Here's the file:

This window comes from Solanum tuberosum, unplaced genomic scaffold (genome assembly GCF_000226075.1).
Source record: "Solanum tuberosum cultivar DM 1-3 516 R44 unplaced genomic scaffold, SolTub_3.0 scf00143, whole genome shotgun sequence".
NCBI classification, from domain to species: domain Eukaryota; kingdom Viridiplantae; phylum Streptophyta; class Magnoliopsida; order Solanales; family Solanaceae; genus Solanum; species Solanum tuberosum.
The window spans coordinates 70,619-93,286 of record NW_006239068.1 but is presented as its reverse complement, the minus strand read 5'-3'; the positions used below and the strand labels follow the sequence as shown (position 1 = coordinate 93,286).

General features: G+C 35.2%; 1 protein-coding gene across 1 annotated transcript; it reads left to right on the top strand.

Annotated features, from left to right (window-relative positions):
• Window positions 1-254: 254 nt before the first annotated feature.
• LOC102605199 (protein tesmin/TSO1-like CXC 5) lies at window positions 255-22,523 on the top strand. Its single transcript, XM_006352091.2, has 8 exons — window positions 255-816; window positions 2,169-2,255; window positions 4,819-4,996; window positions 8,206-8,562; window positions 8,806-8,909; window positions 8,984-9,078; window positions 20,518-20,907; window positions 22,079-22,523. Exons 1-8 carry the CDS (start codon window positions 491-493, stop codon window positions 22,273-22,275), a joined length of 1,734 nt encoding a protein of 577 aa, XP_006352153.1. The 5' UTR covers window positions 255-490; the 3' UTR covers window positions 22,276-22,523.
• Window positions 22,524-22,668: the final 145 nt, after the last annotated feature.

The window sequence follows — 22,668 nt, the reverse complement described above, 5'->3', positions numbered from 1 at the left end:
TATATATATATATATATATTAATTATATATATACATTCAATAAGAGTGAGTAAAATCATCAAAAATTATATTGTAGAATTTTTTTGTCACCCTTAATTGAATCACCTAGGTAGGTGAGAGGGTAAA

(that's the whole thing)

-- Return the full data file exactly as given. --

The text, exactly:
This window comes from Solanum tuberosum, unplaced genomic scaffold (genome assembly GCF_000226075.1).
Source record: "Solanum tuberosum cultivar DM 1-3 516 R44 unplaced genomic scaffold, SolTub_3.0 scf00143, whole genome shotgun sequence".
NCBI classification, from domain to species: domain Eukaryota; kingdom Viridiplantae; phylum Streptophyta; class Magnoliopsida; order Solanales; family Solanaceae; genus Solanum; species Solanum tuberosum.
The window spans coordinates 70,619-93,286 of record NW_006239068.1 but is presented as its reverse complement, the minus strand read 5'-3'; the positions used below and the strand labels follow the sequence as shown (position 1 = coordinate 93,286).

General features: G+C 35.2%; 1 protein-coding gene across 1 annotated transcript; it reads left to right on the top strand.

Annotated features, from left to right (window-relative positions):
• Window positions 1-254: 254 nt before the first annotated feature.
• LOC102605199 (protein tesmin/TSO1-like CXC 5) lies at window positions 255-22,523 on the top strand. Its single transcript, XM_006352091.2, has 8 exons — window positions 255-816; window positions 2,169-2,255; window positions 4,819-4,996; window positions 8,206-8,562; window positions 8,806-8,909; window positions 8,984-9,078; window positions 20,518-20,907; window positions 22,079-22,523. Exons 1-8 carry the CDS (start codon window positions 491-493, stop codon window positions 22,273-22,275), a joined length of 1,734 nt encoding a protein of 577 aa, XP_006352153.1. The 5' UTR covers window positions 255-490; the 3' UTR covers window positions 22,276-22,523.
• Window positions 22,524-22,668: the final 145 nt, after the last annotated feature.

The window sequence follows — 22,668 nt, the reverse complement described above, 5'->3', positions numbered from 1 at the left end:
TATATATATATATATATATTAATTATATATATACATTCAATAAGAGTGAGTAAAATCATCAAAAATTATATTGTAGAATTTTTTTGTCACCCTTAATTGAATCACCTAGGTAGGTGAGAGGGTAAA